Right on!

Yours in 2023 productivity,


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More on loglines

Instead of grousing about writing loglines, I’m sharing my go-to list when composing them. My husband, the scriptwriter, calls this list a formula. Although the following doesn’t make my grousing cease, it does temper it and, truthfully, makes approaching writing loglines less stressful:

Shadow. In-house grouser.
  1. Start off by describing the hook that kicks off your protagonist’s journey
  2. Carry on with describing the protagonist, their goal, who/what is trying to stop them
  3. Describe the stakes if the protagonist fails
  4. Try making steps 1-3 form 1 complete concise sentence
  5. A model: When/After [inciting incident happens], a [specific protagonist] must/struggles to [accomplish goal / overcome obstacles] by [time factor] or else [what’s at stake]
  6. Omit stakes and time factor if they are implied by the goal or inciting incident
  7. Try starting the logline with what if

If I’m still stuck, or even if I’m not, I Google show me loglines

PS. IMO creating loglines with a side of peanut butter cup ice-cream takes an edge off grousing.

Yours in loglines,


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O Loglines!

To be 100% honest, I hate writing them. I tell myself: fantastic writing exercise! Or: you’ve just written 5 potential maybe-winners! Or: it’s midnight WTH. And: time to pay somebody.

Query letter, synopsis, logline are sometimes the ONLY bits in the way of submitting my first chapters.

Luckily, my husband is a writer and retired (although not while married to me, so forever) professional proofreader.

Luckily, I have family and friends and writer-friends who don’t mind reading logline related missives.

I grouse and am grumpy, yet carry on with this part of the getting-somewhere process–lately while wearing my new Christmas hat from husband and son.

Yours in vocation-related perseverance,


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Night Writing Paradise

If I was to write solely by night, every night I would want to do it here:

Which is also here:


And especially here:

4th annual visit to Descanso’s Enchanted and this is new–I hope they keep it in the lineup forever.

Sadly, this installation is temporary. I did let them know I’d be happy to take any pieces off their hands and store them on my patio until they have need of them again, but so far: crickets.

Yours in daring night lights,


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JANUARY 1, 2023



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The Flexible Writing Schedule

I love when authors I admire share writing schedules/non-schedules. Most seem to have a set routine–which I marvel at as I tend to ricochet around the hours–or the hours ricochet around me when I’m at my computer.

I’m most focused and creative early mornings instead of at night, lately. However, since we’ve had the puppy I’ve had to fit writing in whenever I can, whether mornings, or 10pm’s when the puppy finally conks out, or increments between puppy-naps and being Minivan-Mom.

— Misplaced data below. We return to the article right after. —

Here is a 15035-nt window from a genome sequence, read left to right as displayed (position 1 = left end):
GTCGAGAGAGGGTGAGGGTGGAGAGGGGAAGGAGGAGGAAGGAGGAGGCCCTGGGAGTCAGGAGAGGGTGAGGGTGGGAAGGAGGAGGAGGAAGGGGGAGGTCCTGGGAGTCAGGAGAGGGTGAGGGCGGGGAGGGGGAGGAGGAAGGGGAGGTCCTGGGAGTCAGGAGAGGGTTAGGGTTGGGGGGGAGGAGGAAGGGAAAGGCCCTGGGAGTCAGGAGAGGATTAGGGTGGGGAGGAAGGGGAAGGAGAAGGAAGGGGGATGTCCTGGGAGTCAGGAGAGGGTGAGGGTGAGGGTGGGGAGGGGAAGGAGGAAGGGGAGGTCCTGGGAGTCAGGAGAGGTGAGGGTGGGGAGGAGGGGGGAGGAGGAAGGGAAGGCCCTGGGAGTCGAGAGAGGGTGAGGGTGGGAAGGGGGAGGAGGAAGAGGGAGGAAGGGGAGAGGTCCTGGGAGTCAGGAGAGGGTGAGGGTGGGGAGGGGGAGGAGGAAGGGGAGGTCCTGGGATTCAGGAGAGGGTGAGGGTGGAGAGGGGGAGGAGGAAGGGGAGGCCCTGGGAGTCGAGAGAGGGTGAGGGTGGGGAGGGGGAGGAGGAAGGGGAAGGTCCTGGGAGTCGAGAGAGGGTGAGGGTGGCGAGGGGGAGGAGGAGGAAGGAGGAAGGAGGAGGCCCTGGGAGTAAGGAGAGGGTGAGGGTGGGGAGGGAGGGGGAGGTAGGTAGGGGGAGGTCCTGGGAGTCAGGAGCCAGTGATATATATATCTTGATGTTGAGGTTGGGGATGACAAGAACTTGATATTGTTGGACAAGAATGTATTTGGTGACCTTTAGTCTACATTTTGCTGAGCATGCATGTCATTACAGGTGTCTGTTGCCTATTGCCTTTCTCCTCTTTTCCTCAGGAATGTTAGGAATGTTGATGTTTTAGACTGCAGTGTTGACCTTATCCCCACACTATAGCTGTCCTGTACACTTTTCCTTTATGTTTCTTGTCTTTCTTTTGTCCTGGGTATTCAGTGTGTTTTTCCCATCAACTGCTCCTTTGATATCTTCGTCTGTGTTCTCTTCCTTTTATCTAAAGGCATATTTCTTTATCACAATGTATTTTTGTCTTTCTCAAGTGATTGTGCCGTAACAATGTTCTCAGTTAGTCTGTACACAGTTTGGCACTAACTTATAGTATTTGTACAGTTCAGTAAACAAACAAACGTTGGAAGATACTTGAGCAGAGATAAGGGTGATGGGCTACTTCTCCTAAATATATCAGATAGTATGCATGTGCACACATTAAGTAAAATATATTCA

Writing mornings go something like this:

  1. Drop the teen at school
  2. Hit the grocery store
  3. Make dinner/refrigerate it (better this way than cooking at 5pm, I’ve discovered–something to do with the relief of just knowing dinner is good to go and instead of cooking I can be Tutor Mom or throw the ball for the puppy)
  4. Pour a cup of coffee and gigantic tumbler of sparkling water
  5. Write/revise/create for 1 – 3, sometimes 4 hrs

And somewhere in there I swim laps for 45 mins…not every day, though, and not now in Winter, despite investing in a wetsuit. Waiting for my xmas rowing machine to arrive.

I work by the kitchen window. Hummingbird feeders hang in front of it. My feeders are popular and I’ve learned that hummers make writer’s block smashable.

If I get up for any reason, I return to find a cat curled in my chair. Either I switch chairs or gently transfer kitty to the chair next to mine.

Sometimes I don’t get up to refill my coffee mug because the puppy is on my feet and she’s so relaxed and quiet.

I remember reading about a writer who writes for 1 hr/day, period, and is a successful novelist.

I know a poet/novelist who doesn’t leave her writing office until 3am M-F.

A writer with numerous prestigious awards for her work once told me: Chill, it happens when it happens.

Yours in writing however it floats your schedule,


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Merry Christmas!

Hope that on the 25th you were warm, dry (even if in an airport), or getting sunburned, but most of all SAFE.

Yours in love,


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Solstice Check-in

Naps, like the beach, fix everything

December 21st and I’ve written or revised novels every day this month except for 1, when I was in the throes of that chest cold going around.

Still feeling the chest cold. Writing anyway, keeping to agent Nephele Tempest’s December Lets’ Write writing challenge.

And squeezing in naps I hope will be my Christmas miracle and propel me back into the human race sans stubborn cough/evening fatigue.

Note: I don’t recommend reading Maggie O’Farrell’s ‘Hamnet’ when ill, gorgeous as it is.